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The hardest stereotypes to break are the ones that are so old as to go all the way back to hunter-gatherer days. After all, how can you argue with biology? Women carry the babies, men have the upper body strength to tackle gazelles. Nobody made that up out of thin air.

But if society has taught us one thing, it's that it becomes way too easy to attach amendments to that bill, claiming that all sexual and gender stereotypes date back to the early days of human evolution. Of course, in reality ...

5
"Pink Is for Girls" Is a Recent Idea

For most families, finding out the gender of their baby early on is crucial, since everyone needs to know what color of clothes and toys to get them -- pink or blue? Almost immediately after being born, an infant is outfitted with his or her uniform (a blue T-shirt or pink headband, respectively) so there can be no confusion. You don't want your baby to turn out gay, do you?

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"Margaret, you get little Steve out of that outfit this instant."

If it's a girl, don't forget to paint the room pink and get pink curtains. Pink is an inherently girly color that makes us think of flowers and sweet smells and being delicate, while blue is, uh, football, Chevy trucks ... Smurfs ... that topless lizard chick from Avatar ...

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If it's starting to seem pretty arbitrary, that's because it totally is. Up until the start of World War I, people didn't care what color their kids' diapers were, because it was the freaking 19th century. What color the fabric is under the baby poop is the last thing on your mind when you have to deal with insanely high infant mortality rates, the Civil War, cholera and roving packs of baby-eating wolves (look, the old days were hard, OK?).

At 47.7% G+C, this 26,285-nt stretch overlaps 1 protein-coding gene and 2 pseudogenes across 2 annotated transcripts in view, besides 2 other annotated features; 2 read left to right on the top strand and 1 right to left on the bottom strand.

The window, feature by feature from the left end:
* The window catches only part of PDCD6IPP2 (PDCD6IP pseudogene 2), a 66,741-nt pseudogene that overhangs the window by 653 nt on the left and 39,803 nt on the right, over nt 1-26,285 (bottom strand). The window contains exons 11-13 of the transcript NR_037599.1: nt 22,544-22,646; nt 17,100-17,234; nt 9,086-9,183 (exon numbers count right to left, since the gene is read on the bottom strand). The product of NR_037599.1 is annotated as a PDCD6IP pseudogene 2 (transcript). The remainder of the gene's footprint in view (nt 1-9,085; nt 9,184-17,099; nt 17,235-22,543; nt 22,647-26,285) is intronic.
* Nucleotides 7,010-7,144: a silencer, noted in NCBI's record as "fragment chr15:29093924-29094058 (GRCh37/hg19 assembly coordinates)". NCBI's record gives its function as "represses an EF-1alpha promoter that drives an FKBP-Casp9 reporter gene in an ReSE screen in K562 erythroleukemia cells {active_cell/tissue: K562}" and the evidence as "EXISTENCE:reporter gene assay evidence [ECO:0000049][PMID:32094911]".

"Don't worry, Junior, dogs are your friends!"

Luckily, all our gender issues were heartily resolved by the 1910s, when it was decided that we'd assign colors to each "team": blue was for girls and pink was for boys. No, that's not a typo: A 1918 editorial from Earnshaw's Infants' Department stated that pink was "a more decided and stronger color ... more suitable for the boy; while blue, which is more delicate and dainty, is prettier for the girl." It makes sense: Pink is the color of a nice, raw, manly steak, or the blood of your enemies splattered on a white uniform.

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Which is why Matt Stone appears to be far manlier than Trey Parker.

But things had started to switch by 1927, and there was disagreement as to which gender should get which color -- Time magazine even printed a chart showing which stores were advocating each. It wasn't until 1940 that the colors switched and advertisers decided to just go with pink for girls.

This goes beyond colors, too, by the way. For example, take a look at this baby:

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Back in the day, thigh-high leather boots were for toddlers, not dominatrixes.

Cute, right? Let's see what she looks like all grown up:

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She's the one in the wheelchair.